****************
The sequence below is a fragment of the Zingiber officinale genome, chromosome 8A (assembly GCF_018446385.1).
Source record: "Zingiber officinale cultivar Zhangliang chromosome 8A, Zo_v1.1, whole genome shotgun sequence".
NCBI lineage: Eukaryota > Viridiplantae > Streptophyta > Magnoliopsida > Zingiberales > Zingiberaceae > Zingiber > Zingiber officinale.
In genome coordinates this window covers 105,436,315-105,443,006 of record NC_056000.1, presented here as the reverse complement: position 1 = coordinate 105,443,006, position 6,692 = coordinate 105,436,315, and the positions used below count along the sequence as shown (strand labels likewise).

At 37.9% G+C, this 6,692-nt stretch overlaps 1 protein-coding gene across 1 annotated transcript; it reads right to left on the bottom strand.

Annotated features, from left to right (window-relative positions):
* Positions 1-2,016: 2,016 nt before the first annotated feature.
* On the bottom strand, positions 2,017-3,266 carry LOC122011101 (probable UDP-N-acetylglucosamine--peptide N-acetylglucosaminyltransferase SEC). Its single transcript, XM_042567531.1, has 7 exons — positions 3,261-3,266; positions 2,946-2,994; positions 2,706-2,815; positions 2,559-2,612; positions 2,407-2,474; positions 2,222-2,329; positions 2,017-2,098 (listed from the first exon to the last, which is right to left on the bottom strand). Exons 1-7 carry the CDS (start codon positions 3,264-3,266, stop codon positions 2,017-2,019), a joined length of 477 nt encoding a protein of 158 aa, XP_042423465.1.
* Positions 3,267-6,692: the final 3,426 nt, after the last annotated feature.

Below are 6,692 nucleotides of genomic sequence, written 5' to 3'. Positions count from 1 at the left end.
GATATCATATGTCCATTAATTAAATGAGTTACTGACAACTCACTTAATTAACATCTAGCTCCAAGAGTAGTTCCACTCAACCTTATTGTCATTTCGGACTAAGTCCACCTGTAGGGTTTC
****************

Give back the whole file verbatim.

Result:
The sequence below is a fragment of the Zingiber officinale genome, chromosome 8A (assembly GCF_018446385.1).
Source record: "Zingiber officinale cultivar Zhangliang chromosome 8A, Zo_v1.1, whole genome shotgun sequence".
NCBI lineage: Eukaryota > Viridiplantae > Streptophyta > Magnoliopsida > Zingiberales > Zingiberaceae > Zingiber > Zingiber officinale.
In genome coordinates this window covers 105,436,315-105,443,006 of record NC_056000.1, presented here as the reverse complement: position 1 = coordinate 105,443,006, position 6,692 = coordinate 105,436,315, and the positions used below count along the sequence as shown (strand labels likewise).

At 37.9% G+C, this 6,692-nt stretch overlaps 1 protein-coding gene across 1 annotated transcript; it reads right to left on the bottom strand.

Annotated features, from left to right (window-relative positions):
* Positions 1-2,016: 2,016 nt before the first annotated feature.
* On the bottom strand, positions 2,017-3,266 carry LOC122011101 (probable UDP-N-acetylglucosamine--peptide N-acetylglucosaminyltransferase SEC). Its single transcript, XM_042567531.1, has 7 exons — positions 3,261-3,266; positions 2,946-2,994; positions 2,706-2,815; positions 2,559-2,612; positions 2,407-2,474; positions 2,222-2,329; positions 2,017-2,098 (listed from the first exon to the last, which is right to left on the bottom strand). Exons 1-7 carry the CDS (start codon positions 3,264-3,266, stop codon positions 2,017-2,019), a joined length of 477 nt encoding a protein of 158 aa, XP_042423465.1.
* Positions 3,267-6,692: the final 3,426 nt, after the last annotated feature.

Below are 6,692 nucleotides of genomic sequence, written 5' to 3'. Positions count from 1 at the left end.
GATATCATATGTCCATTAATTAAATGAGTTACTGACAACTCACTTAATTAACATCTAGCTCCAAGAGTAGTTCCACTCAACCTTATTGTCATTTCGGACTAAGTCCACCTGTAGGGTTTC